I have my doubts, however, as to whether this election marks a long-term shift to the right in New Zealand politics. I expect that at some stage, the left (encompassing Labour, the Alliance, Te Mana and provided they don't get any closer to the Nats, the Greens) will all enjoy a resurgence in support. Another reason is that many left-leaning voters will not turn out due to the feeling of inevitability around the outcome and also to send Labour a message about its poor performance in opposition. Hence, the size of the non-vote should be seen as an indicator of the Left's real support within the New Zealand electorate. Another thing to factor in is that the next three years will be difficult for National and New Zealand. How a re-elected National Government handles the fall out of the Eurozone economic crisis, the Canterbury re-build and the recovery of the Pike River miners bodies will determine whether it is re-elected or not in 2014.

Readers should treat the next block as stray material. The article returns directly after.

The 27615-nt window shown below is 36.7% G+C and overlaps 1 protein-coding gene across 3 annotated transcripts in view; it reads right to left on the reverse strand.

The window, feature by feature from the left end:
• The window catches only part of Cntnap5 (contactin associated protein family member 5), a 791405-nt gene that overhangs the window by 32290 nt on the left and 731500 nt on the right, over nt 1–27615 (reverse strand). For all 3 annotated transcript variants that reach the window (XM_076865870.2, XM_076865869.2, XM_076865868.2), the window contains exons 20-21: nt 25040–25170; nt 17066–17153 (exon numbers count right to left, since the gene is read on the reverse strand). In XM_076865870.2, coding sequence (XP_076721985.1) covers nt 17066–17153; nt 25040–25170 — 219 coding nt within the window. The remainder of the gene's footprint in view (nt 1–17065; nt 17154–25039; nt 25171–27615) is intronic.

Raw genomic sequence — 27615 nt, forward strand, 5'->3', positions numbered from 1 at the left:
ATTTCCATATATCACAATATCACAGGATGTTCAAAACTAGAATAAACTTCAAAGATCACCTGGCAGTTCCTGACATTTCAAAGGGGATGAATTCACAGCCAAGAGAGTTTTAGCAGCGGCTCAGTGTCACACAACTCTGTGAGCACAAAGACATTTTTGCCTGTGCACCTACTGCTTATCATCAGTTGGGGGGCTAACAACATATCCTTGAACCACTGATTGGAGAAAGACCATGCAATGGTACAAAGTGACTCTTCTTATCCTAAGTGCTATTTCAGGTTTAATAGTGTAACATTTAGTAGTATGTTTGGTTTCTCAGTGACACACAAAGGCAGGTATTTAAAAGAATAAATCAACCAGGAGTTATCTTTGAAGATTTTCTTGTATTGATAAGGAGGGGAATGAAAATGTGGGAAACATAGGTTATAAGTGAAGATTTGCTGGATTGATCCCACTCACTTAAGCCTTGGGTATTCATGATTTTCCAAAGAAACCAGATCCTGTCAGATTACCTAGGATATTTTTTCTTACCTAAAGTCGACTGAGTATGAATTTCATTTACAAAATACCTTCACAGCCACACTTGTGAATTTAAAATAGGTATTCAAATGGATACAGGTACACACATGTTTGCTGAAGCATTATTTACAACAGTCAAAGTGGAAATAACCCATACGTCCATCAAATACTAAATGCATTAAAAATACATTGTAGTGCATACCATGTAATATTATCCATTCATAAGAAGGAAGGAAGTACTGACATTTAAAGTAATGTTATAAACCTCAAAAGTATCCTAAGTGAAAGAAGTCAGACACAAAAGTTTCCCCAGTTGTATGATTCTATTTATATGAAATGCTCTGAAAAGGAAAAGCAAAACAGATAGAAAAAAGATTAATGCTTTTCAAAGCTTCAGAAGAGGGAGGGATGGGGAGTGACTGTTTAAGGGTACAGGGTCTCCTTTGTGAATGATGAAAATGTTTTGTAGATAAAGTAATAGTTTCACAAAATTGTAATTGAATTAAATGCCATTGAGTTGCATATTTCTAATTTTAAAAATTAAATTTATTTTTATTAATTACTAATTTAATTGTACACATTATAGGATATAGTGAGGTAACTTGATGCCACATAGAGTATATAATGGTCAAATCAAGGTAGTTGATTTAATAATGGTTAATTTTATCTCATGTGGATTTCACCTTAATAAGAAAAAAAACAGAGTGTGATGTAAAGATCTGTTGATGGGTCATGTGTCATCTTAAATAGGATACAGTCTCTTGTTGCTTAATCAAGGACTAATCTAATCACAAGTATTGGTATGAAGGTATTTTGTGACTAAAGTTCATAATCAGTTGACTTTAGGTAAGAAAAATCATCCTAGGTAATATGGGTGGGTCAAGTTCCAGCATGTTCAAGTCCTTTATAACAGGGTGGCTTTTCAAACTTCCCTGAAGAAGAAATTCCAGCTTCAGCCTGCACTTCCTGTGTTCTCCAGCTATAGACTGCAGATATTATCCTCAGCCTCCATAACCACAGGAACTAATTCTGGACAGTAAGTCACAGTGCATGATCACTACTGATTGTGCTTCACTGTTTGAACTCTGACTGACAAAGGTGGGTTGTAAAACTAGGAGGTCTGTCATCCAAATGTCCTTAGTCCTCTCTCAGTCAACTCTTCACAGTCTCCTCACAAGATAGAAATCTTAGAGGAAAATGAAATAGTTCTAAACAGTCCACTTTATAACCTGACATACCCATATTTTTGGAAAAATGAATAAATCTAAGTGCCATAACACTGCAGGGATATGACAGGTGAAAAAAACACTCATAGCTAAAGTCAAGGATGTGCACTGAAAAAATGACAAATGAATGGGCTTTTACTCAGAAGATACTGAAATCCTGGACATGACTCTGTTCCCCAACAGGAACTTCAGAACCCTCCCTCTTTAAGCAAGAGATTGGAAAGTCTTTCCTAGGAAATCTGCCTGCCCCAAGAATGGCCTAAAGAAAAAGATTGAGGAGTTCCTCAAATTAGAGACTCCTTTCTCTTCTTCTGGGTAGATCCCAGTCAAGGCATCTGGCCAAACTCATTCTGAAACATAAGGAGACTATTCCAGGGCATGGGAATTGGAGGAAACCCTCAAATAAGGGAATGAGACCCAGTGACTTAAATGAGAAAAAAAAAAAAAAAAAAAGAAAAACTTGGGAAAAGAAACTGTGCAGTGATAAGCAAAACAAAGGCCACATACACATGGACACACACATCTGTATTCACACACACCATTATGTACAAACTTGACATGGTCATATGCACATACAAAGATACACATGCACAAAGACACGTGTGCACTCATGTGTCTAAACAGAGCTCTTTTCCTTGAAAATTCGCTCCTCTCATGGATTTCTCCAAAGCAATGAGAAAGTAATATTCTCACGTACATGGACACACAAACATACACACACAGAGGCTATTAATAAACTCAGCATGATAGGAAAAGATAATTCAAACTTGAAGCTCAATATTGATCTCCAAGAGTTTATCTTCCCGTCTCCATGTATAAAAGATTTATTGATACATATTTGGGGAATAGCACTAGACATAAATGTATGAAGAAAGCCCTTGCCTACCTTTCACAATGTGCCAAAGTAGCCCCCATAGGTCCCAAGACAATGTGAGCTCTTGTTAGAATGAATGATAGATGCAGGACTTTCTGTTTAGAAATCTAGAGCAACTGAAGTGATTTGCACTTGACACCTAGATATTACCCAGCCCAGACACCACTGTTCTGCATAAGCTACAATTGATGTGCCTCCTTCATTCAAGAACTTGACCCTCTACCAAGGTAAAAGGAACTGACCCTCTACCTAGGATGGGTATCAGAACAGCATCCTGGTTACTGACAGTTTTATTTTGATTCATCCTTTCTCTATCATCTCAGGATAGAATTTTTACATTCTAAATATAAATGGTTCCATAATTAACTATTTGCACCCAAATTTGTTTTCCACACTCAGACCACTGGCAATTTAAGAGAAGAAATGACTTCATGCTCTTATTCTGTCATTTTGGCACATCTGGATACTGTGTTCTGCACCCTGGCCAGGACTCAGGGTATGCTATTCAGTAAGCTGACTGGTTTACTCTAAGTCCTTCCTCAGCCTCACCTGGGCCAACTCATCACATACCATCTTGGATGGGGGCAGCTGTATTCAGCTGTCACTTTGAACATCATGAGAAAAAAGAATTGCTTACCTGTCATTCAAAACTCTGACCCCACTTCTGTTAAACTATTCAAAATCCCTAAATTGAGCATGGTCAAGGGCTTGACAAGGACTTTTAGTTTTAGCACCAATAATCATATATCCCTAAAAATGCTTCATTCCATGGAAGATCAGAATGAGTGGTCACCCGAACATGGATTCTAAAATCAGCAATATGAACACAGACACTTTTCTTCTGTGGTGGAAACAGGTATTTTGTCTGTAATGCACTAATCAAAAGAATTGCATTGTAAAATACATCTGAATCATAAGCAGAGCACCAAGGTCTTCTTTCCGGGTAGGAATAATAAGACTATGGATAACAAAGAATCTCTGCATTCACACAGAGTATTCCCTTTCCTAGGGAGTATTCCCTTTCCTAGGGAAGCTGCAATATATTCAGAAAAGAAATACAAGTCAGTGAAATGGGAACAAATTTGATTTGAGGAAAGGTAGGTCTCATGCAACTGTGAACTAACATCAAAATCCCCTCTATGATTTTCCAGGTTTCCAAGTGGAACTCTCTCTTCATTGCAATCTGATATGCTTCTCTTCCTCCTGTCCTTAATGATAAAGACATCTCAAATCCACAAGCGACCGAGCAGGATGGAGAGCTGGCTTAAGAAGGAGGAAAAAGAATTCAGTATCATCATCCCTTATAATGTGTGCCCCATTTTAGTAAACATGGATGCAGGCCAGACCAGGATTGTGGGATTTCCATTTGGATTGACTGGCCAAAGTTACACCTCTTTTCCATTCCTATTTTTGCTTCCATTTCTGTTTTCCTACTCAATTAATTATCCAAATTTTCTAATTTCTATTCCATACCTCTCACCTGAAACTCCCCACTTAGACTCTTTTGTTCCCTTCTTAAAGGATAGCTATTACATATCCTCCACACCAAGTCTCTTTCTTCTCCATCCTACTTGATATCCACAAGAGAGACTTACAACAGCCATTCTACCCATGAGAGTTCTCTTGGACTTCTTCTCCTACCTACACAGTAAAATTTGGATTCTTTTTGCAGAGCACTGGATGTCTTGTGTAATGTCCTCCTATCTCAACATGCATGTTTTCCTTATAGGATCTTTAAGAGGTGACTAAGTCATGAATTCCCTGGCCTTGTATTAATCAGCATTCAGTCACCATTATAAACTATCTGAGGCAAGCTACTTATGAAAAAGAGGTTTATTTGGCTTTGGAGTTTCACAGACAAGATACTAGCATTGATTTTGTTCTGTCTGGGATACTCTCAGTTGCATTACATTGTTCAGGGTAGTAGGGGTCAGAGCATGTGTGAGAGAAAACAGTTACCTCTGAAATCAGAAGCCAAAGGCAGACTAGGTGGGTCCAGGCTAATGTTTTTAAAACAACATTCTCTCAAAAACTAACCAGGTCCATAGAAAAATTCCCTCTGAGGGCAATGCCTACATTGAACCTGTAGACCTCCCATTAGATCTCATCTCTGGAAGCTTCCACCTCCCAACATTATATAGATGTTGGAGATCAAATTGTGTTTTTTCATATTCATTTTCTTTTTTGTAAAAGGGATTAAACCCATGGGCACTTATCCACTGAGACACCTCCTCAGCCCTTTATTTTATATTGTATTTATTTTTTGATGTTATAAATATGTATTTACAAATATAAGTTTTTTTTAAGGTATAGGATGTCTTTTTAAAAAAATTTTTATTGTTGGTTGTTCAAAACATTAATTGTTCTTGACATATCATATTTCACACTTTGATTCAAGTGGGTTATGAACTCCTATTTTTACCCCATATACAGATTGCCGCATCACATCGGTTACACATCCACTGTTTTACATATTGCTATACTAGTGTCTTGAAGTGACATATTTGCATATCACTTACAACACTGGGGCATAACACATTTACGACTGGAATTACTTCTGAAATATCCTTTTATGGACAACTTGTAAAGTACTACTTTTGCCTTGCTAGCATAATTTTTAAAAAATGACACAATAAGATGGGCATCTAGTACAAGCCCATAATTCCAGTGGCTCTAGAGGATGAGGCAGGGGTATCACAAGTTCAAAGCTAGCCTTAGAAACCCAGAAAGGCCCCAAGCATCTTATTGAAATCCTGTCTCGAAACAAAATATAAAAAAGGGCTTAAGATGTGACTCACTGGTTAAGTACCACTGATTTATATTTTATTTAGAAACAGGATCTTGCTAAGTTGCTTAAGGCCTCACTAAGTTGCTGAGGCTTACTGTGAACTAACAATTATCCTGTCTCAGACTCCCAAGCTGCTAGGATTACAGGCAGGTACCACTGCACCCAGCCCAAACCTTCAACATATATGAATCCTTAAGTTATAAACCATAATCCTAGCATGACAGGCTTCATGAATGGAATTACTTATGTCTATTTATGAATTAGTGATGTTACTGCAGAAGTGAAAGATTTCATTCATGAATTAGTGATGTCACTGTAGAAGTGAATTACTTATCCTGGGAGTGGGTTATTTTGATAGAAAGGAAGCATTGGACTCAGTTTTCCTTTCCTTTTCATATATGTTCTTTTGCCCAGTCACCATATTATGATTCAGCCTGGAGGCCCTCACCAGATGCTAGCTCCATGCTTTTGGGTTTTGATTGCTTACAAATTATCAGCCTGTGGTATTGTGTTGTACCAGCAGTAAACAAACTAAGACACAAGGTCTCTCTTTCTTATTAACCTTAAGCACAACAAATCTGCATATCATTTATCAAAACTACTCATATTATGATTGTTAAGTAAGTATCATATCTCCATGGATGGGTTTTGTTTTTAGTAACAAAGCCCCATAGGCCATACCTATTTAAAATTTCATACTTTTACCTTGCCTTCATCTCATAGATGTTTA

For all the above reasons, the voters of this country are preparing to re-elect National as a stand alone government. But the Left remains in wait to vigorously oppose it should things (as they inevitably will) go wrong for the Nats.